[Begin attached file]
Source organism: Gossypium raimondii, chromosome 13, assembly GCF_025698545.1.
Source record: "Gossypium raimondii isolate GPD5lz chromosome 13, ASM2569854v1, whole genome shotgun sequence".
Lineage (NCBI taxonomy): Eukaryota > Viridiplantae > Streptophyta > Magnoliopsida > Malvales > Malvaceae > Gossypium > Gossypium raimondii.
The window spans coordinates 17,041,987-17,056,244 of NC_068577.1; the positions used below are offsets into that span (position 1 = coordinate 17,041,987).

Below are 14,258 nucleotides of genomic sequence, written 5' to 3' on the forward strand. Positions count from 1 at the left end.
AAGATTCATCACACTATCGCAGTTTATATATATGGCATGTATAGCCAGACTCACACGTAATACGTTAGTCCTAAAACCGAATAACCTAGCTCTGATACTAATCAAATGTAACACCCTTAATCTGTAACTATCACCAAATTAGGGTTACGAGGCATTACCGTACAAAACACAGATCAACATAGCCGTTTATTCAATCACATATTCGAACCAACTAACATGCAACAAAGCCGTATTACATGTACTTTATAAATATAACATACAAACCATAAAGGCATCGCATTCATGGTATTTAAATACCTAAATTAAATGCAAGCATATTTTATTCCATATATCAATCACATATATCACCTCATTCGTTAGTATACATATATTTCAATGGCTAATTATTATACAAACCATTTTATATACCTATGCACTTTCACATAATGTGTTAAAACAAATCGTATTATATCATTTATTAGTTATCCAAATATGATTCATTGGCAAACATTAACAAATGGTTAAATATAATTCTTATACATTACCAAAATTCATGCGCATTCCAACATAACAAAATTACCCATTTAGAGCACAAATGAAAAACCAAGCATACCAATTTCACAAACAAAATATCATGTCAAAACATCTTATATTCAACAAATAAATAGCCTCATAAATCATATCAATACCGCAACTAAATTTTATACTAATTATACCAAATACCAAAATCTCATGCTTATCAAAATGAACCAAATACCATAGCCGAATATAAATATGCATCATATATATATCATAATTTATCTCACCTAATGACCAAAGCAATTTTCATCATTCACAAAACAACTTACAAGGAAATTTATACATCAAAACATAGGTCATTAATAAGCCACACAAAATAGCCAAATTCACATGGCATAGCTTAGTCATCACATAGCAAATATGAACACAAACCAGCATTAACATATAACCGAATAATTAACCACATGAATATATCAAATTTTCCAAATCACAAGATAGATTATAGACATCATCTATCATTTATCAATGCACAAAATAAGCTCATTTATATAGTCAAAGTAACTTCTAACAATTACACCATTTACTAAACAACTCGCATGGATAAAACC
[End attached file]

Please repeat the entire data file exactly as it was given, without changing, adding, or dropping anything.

Source organism: Gossypium raimondii, chromosome 13, assembly GCF_025698545.1.
Source record: "Gossypium raimondii isolate GPD5lz chromosome 13, ASM2569854v1, whole genome shotgun sequence".
Lineage (NCBI taxonomy): Eukaryota > Viridiplantae > Streptophyta > Magnoliopsida > Malvales > Malvaceae > Gossypium > Gossypium raimondii.
The window spans coordinates 17,041,987-17,056,244 of NC_068577.1; the positions used below are offsets into that span (position 1 = coordinate 17,041,987).

Below are 14,258 nucleotides of genomic sequence, written 5' to 3' on the forward strand. Positions count from 1 at the left end.
AAGATTCATCACACTATCGCAGTTTATATATATGGCATGTATAGCCAGACTCACACGTAATACGTTAGTCCTAAAACCGAATAACCTAGCTCTGATACTAATCAAATGTAACACCCTTAATCTGTAACTATCACCAAATTAGGGTTACGAGGCATTACCGTACAAAACACAGATCAACATAGCCGTTTATTCAATCACATATTCGAACCAACTAACATGCAACAAAGCCGTATTACATGTACTTTATAAATATAACATACAAACCATAAAGGCATCGCATTCATGGTATTTAAATACCTAAATTAAATGCAAGCATATTTTATTCCATATATCAATCACATATATCACCTCATTCGTTAGTATACATATATTTCAATGGCTAATTATTATACAAACCATTTTATATACCTATGCACTTTCACATAATGTGTTAAAACAAATCGTATTATATCATTTATTAGTTATCCAAATATGATTCATTGGCAAACATTAACAAATGGTTAAATATAATTCTTATACATTACCAAAATTCATGCGCATTCCAACATAACAAAATTACCCATTTAGAGCACAAATGAAAAACCAAGCATACCAATTTCACAAACAAAATATCATGTCAAAACATCTTATATTCAACAAATAAATAGCCTCATAAATCATATCAATACCGCAACTAAATTTTATACTAATTATACCAAATACCAAAATCTCATGCTTATCAAAATGAACCAAATACCATAGCCGAATATAAATATGCATCATATATATATCATAATTTATCTCACCTAATGACCAAAGCAATTTTCATCATTCACAAAACAACTTACAAGGAAATTTATACATCAAAACATAGGTCATTAATAAGCCACACAAAATAGCCAAATTCACATGGCATAGCTTAGTCATCACATAGCAAATATGAACACAAACCAGCATTAACATATAACCGAATAATTAACCACATGAATATATCAAATTTTCCAAATCACAAGATAGATTATAGACATCATCTATCATTTATCAATGCACAAAATAAGCTCATTTATATAGTCAAAGTAACTTCTAACAATTACACCATTTACTAAACAACTCGCATGGATAAAACC